Kangaroo-A-Thon highlights the benefits of skin-to-skin care for babies

March 23, 2016

Staff and physicians at London Health Sciences Centre (LHSC) and LHSC’s Children’s Hospital are pleased to launch the hospital’s second annual Kangaroo-A-Thon, March 16 to 30.

Despite the name, this challenge does not involve bringing marsupials from the land down under into the hospital. It is named for the practice of kangaroo care—skin-to-skin holding of small babies with their parents. The Kangaroo-A-Thon was initiated last year in LHSC’s Neonatal Intensive Care Unit (NICU) after staff received a friendly challenge from colleagues at Sunnybrook Health Sciences Centre, who challenged other NICUs in the region to see who could log the most number of kangaroo care hours.

There have been many documented benefits associated with kangaroo care. “Studies have shown that moms who practice kangaroo care can breast feed longer, and they are more sensitive to the cues of their baby,” says Evelyn McGovern, an RN in LHSC’s NICU. “In addition, kangaroo care can help to regulate baby’s body temperature, and it helps colonize the baby with the mother’s healthy bacteria so it can also help to prevent infection.”

Children’s Hospital promotes family integrated care, and both parents are encouraged to participate in skin-to-skin care to promote brain development, attachment building, and immunity boosting associated with kangaroo care. It’s also beneficial for parents who get to hold their infants, some after many weeks of being separated by machines.

Marc-André Raymond and his partner are happy to have the opportunity to provide skin-to-skin care in the NICU for their two daughters, Béatrice and Éléonore, born via surrogate at 26 weeks on Feb. 8. 

“The first time we got to hold them skin-to-skin was amazing. You can really take time to discover them from head to toe, which is something you just can’t fully experience looking at them through a window of an incubator or in a quick diaper change,” says Raymond, who spends 2-3 hours a day providing kangaroo care to each daughter. “These are the best moments of my day,” he says smiling as he holds Béatrice.

Kangaroo care has been practiced in the NICU for the past 20 years, and for this year’s Kangaroo-A-Thon, staff in the NICU have extended a friendly challenge to their counterparts in other areas of the hospital that care for infants such as the paediatric critical care unit, delivery room, mother baby care unit, and inpatient paediatrics.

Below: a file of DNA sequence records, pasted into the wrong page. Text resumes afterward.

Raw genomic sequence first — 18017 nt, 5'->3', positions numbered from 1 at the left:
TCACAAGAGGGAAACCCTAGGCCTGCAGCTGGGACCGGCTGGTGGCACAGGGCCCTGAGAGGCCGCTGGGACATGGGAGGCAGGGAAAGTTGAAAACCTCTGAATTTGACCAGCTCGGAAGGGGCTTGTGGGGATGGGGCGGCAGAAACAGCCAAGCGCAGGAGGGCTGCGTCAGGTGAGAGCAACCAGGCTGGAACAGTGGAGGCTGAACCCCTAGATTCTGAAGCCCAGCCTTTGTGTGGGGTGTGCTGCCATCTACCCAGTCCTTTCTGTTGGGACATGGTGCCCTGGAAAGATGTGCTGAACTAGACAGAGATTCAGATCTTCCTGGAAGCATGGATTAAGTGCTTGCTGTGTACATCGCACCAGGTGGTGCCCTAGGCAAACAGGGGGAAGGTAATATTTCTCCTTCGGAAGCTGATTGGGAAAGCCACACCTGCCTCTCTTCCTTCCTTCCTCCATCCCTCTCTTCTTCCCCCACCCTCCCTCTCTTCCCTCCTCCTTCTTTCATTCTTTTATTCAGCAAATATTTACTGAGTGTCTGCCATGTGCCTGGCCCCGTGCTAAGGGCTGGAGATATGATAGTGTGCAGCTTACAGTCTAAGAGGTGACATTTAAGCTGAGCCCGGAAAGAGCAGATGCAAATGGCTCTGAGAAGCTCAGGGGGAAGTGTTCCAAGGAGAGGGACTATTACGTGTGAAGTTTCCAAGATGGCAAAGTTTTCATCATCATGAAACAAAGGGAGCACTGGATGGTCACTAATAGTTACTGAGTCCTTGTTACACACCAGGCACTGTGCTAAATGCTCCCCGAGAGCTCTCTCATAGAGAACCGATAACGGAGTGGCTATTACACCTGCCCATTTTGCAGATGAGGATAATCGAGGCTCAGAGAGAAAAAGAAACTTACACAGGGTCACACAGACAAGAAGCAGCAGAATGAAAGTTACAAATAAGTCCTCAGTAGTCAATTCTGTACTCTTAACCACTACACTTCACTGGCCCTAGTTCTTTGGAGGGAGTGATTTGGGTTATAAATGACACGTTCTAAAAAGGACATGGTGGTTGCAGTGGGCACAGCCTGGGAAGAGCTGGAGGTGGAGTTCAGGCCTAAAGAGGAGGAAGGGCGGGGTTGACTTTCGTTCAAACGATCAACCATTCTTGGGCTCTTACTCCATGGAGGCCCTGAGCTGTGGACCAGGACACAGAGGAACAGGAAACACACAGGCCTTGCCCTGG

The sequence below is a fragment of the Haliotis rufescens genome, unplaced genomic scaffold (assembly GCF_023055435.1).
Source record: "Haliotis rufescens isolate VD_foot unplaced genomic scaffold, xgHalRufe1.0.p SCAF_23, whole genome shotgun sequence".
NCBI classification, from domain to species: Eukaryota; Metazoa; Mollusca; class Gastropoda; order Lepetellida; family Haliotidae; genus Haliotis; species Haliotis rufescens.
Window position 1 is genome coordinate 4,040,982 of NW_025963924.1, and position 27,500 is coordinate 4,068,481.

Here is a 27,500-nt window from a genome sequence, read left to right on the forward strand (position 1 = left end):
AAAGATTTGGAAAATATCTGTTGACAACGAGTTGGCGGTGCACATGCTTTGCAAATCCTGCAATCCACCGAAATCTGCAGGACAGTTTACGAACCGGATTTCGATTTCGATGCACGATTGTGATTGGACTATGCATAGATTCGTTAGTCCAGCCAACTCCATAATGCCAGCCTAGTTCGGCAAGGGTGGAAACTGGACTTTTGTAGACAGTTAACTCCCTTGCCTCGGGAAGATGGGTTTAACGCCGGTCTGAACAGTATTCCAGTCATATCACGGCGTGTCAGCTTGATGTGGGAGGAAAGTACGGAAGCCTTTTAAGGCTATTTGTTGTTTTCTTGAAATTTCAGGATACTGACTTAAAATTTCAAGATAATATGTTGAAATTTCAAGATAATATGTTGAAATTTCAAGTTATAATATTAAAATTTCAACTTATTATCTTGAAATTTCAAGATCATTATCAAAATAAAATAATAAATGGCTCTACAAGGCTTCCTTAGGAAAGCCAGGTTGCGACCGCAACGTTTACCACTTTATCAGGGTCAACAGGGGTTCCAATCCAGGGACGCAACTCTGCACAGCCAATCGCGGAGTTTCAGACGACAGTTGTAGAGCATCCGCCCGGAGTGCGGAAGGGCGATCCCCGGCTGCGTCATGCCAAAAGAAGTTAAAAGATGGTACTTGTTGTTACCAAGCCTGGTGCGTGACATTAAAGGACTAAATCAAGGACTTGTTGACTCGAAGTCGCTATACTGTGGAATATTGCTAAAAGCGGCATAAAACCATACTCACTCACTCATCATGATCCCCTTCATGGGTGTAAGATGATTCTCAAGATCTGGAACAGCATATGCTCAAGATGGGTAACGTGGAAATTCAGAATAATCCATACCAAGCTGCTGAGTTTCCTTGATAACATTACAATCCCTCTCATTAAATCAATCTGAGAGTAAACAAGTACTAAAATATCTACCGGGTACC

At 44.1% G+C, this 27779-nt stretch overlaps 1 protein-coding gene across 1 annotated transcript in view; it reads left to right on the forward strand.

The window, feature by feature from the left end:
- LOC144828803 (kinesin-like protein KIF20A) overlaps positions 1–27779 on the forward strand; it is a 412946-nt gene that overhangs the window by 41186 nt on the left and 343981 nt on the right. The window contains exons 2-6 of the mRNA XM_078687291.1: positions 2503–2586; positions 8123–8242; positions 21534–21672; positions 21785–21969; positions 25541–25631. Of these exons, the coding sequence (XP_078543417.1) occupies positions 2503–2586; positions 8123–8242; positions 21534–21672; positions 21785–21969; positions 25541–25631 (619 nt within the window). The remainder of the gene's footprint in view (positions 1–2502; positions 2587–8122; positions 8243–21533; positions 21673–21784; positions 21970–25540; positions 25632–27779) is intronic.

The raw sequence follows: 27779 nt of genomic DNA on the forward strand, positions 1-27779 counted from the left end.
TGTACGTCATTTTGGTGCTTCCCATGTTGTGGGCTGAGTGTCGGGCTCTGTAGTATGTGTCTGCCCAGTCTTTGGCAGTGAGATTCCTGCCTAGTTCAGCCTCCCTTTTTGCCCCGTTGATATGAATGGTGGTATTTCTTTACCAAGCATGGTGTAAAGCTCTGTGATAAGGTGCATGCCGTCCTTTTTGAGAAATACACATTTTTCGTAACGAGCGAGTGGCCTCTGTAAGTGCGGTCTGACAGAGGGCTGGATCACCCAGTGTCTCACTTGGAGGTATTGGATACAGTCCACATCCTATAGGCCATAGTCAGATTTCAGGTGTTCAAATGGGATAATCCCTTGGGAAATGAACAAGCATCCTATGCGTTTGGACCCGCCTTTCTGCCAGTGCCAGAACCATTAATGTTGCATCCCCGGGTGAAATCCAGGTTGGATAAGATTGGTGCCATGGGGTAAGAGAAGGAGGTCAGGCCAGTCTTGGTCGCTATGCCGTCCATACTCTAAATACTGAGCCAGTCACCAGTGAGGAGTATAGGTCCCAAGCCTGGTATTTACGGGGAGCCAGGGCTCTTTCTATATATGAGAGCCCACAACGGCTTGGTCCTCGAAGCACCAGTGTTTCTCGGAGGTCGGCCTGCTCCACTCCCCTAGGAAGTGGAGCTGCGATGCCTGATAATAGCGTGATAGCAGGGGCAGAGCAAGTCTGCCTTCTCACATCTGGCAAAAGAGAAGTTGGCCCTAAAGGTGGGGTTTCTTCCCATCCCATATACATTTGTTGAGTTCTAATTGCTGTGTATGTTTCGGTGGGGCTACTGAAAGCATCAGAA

“We know that other areas who care for infants practice kangaroo care, but with so many benefits associated with its practice, we wanted to help encourage its promotion to other families who can benefit,” says McGovern.

Meagan Furnivall, a registered midwife, is a strong supporter of skin-to-skin contact for full-term infants as soon as they are born, noting that the physiological benefits that have been documented (stable blood sugars, less stress on newborn, early initiation of breastfeeding, etc.) result in part from the activation of neural pathways that form in both mother and baby when the baby is placed on its mother.

“A mother’s chest is warmer than the rest of her body, and is the perfect place for baby to smell, taste, touch, and hear her,” says Furnivall. “If the baby is bundled up, put in a cot or handed to dad without skin-to-skin, these neural pathways are not activated in the same way. This immediate skin-to-skin gives the newborn a developmental advantage, promoting decreased stress and improved outcomes for the baby across its lifespan.”

skin to skin care
Marc-André Raymond spends 2-3 hours providing skin-to-skin care (known as “kangaroo care)  daily to each of his two twin daughters, Béatrice and Éléonore, born Feb. 8 at 26 weeks. Both infants are currently in the Neonatal Intensive Care Unit at LHSC’s Children’s Hospital, which is holding its second annual “Kangaroo-A-Thon” from March 16-30, promoting the importance of kangaroo care.